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SIU: 'No reasonable grounds' for charges against GSPS officer after man suffers broken jaw

Even though officer punched complainant, he could have suffered injury from earlier fall off bicycle
SIU vehicle

The SIU has determined there are “no reasonable grounds” to lay criminal charges against a Greater Sudbury Police officer after a 34-year-old man complained of a broken jaw after his arrest on Nov. 23, 2017.

According to a report compiled by SIU director of investigations Tony Loparco, the complainant was riding his bicycle at the intersection of Evergreen Street and MacKenzie Street at around 8 p.m. when he slipped on ice and fell off his bicycle.

He would tell nearby witnesses that he was struck by a car, but no cars were seen at the time. Witnesses reported that the complainant had a head injury over his right eye that was bleeding.

The complainant was initially unconscious, but when he awoke, he became agitated, belligerent, and aggressive toward witnesses who tried to help him. The complainant fled the area as EMS arrived. 

About eight to 10 minutes later, another witness saw the complainant lying in the middle of Beech Street, with an injury to his head, and the police were contacted. 

Two police officers, including the Subject Officer (SO), arrived and found the complainant unconscious and in medical distress. 

Once revived, the complainant became confrontational, combative, and resistant to assistance. The complainant was then arrested for being intoxicated in a public place and handcuffed. 

The complainant, still handcuffed, was then secured to the stretcher by its three lower straps and placed in the back of the ambulance. The complainant’s behaviour became more agitated and angry as he continued to resist any assistance. The complainant continued his behaviour and, on two occasions, was taken to the hospital where he refused medical treatment. 

On both occasions, without being medically assessed, the complainant was released back into police custody. In the morning, after being transported to the courts, the Complainant was again taken to hospital because he complained of a sore jaw. 

The complainant was diagnosed at that time with a fractured jaw on his right side and with non-displaced nasal bone fractures. 

The complainant alleged that he was punched in the face by a police officer while secured to the hospital bed during his first visit to the hospital, after he spit in a police officer’s face at the hospital. 

In actual fact, while in the back of the ambulance and handcuffed, the complainant freed his legs from the restraints. Due to the complainant’s assaultive behaviour, and because he was damaging equipment, the SO then delivered one or two quick short jabs or punches to the face of the complainant, which allowed police officers and paramedics to secure the complainant to the gurney.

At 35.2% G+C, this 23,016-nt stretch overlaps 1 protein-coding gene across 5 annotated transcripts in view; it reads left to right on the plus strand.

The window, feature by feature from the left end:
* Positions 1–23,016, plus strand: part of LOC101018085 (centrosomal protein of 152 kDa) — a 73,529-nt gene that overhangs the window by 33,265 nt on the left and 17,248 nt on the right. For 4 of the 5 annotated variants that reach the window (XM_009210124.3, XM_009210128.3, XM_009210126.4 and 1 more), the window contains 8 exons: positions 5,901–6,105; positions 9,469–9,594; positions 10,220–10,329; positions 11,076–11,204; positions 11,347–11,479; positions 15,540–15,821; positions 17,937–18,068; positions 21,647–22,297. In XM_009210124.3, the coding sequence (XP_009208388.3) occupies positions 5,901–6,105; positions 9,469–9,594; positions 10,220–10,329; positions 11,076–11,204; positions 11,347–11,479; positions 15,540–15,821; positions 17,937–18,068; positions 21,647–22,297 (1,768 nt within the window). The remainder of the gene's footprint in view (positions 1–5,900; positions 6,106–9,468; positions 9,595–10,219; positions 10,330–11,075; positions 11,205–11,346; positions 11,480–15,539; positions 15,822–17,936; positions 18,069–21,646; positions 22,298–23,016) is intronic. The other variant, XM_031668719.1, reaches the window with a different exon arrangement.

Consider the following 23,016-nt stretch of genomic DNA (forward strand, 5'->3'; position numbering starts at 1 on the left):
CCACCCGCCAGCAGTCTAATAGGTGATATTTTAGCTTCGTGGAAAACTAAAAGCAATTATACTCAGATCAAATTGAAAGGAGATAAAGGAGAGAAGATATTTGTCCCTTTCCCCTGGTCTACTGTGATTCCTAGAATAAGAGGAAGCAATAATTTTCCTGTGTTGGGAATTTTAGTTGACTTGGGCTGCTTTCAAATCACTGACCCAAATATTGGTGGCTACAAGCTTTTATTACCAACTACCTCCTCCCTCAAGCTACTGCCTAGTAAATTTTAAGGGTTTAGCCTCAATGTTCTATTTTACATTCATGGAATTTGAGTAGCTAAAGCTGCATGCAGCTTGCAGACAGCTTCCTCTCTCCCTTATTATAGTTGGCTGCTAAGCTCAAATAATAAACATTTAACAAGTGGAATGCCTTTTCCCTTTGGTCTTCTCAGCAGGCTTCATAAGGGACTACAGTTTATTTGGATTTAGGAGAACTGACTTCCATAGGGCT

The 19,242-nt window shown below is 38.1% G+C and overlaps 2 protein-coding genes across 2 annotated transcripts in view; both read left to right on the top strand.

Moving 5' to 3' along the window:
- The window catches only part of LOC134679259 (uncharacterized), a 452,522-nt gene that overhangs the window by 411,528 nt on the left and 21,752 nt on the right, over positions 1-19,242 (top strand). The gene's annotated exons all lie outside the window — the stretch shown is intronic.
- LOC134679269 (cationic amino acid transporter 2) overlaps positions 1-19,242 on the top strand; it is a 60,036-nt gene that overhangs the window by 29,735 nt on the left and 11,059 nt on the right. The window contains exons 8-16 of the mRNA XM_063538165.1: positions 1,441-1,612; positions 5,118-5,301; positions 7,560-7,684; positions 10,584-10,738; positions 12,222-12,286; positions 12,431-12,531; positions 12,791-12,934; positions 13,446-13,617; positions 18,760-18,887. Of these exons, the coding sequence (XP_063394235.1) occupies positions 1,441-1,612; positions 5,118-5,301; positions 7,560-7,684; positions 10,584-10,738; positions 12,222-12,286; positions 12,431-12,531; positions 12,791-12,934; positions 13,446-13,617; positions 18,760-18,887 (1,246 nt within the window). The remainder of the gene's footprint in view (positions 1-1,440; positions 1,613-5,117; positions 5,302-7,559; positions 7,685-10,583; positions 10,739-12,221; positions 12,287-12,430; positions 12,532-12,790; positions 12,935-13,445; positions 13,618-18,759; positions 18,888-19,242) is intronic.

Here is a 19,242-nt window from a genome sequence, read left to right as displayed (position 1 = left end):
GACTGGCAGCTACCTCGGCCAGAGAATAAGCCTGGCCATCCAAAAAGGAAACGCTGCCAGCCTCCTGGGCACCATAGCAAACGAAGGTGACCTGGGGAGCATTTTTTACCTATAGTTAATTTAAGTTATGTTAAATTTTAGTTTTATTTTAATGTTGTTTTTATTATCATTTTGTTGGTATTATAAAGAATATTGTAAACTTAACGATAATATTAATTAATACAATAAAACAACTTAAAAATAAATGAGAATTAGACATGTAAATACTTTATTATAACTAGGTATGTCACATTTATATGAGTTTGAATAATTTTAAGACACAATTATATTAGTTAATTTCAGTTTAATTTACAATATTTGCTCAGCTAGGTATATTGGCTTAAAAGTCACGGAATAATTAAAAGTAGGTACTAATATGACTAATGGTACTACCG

The complainant was diagnosed with a fractured right jaw (mandibular fracture) and nasal bone. A plastic surgeon performed surgery because the complainant’s teeth were not fitting, or lining up together, properly. 

Braces were put on the complainant’s upper and lower teeth and his entire jaw was wired shut. The complainant’s prognosis was described as good and his jaw was expected to heal properly. 

Loparco said that based on all of the evidence, it appears that the complainant most likely received his injury when he fell, either when he fell off of his bicycle onto the icy ground, at which time he also injured the upper right side of his face, as was observed by all of the civilian witnesses prior to the arrival of either police or ambulance, or when (if) he was struck by a car, or when he threw himself at a car, or when he threw himself into the ditch landing on his head and stomach, or any of the many times that he fell, both when observed by the civilian witnesses, or on any prior occasion when no one was present. 

“On this record, I find that the evidence does not satisfy me that there are reasonable grounds to believe that the complainant received his injury when he was punched on the opposite side of the face by the SO, in the ambulance,” Loparco said.

“If, however, that was the cause of his fracture, I take the expert opinion of the surgeon to be that the amount of force used by the SO was far less, because of the distance between the fracture site and where the blow was delivered, than what would have been required to fracture the jaw with a direct blow. As such, if the SO did cause the fracture, I accept that he did not use an excessive amount of force to do so.”

Read Loparco's full report here.